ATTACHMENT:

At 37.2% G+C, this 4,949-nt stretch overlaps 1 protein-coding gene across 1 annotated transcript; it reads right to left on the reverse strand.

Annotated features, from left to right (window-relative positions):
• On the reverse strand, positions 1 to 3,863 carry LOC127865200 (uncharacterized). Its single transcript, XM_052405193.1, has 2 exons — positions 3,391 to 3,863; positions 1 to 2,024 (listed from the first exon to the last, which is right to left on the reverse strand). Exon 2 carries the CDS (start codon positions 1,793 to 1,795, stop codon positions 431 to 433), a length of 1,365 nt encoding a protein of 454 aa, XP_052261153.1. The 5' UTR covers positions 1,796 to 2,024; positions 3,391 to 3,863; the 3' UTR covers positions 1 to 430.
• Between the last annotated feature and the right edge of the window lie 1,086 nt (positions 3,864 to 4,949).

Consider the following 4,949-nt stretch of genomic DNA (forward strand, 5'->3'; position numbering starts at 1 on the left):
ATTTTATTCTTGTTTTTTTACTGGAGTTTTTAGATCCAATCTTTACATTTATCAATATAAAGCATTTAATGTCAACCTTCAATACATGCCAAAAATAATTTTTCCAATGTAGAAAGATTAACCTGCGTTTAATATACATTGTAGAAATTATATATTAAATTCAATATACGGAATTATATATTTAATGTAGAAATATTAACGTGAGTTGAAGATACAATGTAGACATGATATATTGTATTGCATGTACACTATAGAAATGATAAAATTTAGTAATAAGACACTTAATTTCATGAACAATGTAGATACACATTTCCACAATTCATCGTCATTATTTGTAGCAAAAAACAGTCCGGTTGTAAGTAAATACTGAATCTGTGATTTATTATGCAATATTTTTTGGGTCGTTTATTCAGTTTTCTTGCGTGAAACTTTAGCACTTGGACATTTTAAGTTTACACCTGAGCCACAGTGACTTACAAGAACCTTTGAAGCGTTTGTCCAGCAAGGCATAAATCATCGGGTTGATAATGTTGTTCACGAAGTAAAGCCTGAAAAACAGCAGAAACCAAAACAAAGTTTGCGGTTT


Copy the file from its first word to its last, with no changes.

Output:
At 37.2% G+C, this 4,949-nt stretch overlaps 1 protein-coding gene across 1 annotated transcript; it reads right to left on the reverse strand.

Annotated features, from left to right (window-relative positions):
• On the reverse strand, positions 1 to 3,863 carry LOC127865200 (uncharacterized). Its single transcript, XM_052405193.1, has 2 exons — positions 3,391 to 3,863; positions 1 to 2,024 (listed from the first exon to the last, which is right to left on the reverse strand). Exon 2 carries the CDS (start codon positions 1,793 to 1,795, stop codon positions 431 to 433), a length of 1,365 nt encoding a protein of 454 aa, XP_052261153.1. The 5' UTR covers positions 1,796 to 2,024; positions 3,391 to 3,863; the 3' UTR covers positions 1 to 430.
• Between the last annotated feature and the right edge of the window lie 1,086 nt (positions 3,864 to 4,949).

Consider the following 4,949-nt stretch of genomic DNA (forward strand, 5'->3'; position numbering starts at 1 on the left):
ATTTTATTCTTGTTTTTTTACTGGAGTTTTTAGATCCAATCTTTACATTTATCAATATAAAGCATTTAATGTCAACCTTCAATACATGCCAAAAATAATTTTTCCAATGTAGAAAGATTAACCTGCGTTTAATATACATTGTAGAAATTATATATTAAATTCAATATACGGAATTATATATTTAATGTAGAAATATTAACGTGAGTTGAAGATACAATGTAGACATGATATATTGTATTGCATGTACACTATAGAAATGATAAAATTTAGTAATAAGACACTTAATTTCATGAACAATGTAGATACACATTTCCACAATTCATCGTCATTATTTGTAGCAAAAAACAGTCCGGTTGTAAGTAAATACTGAATCTGTGATTTATTATGCAATATTTTTTGGGTCGTTTATTCAGTTTTCTTGCGTGAAACTTTAGCACTTGGACATTTTAAGTTTACACCTGAGCCACAGTGACTTACAAGAACCTTTGAAGCGTTTGTCCAGCAAGGCATAAATCATCGGGTTGATAATGTTGTTCACGAAGTAAAGCCTGAAAAACAGCAGAAACCAAAACAAAGTTTGCGGTTT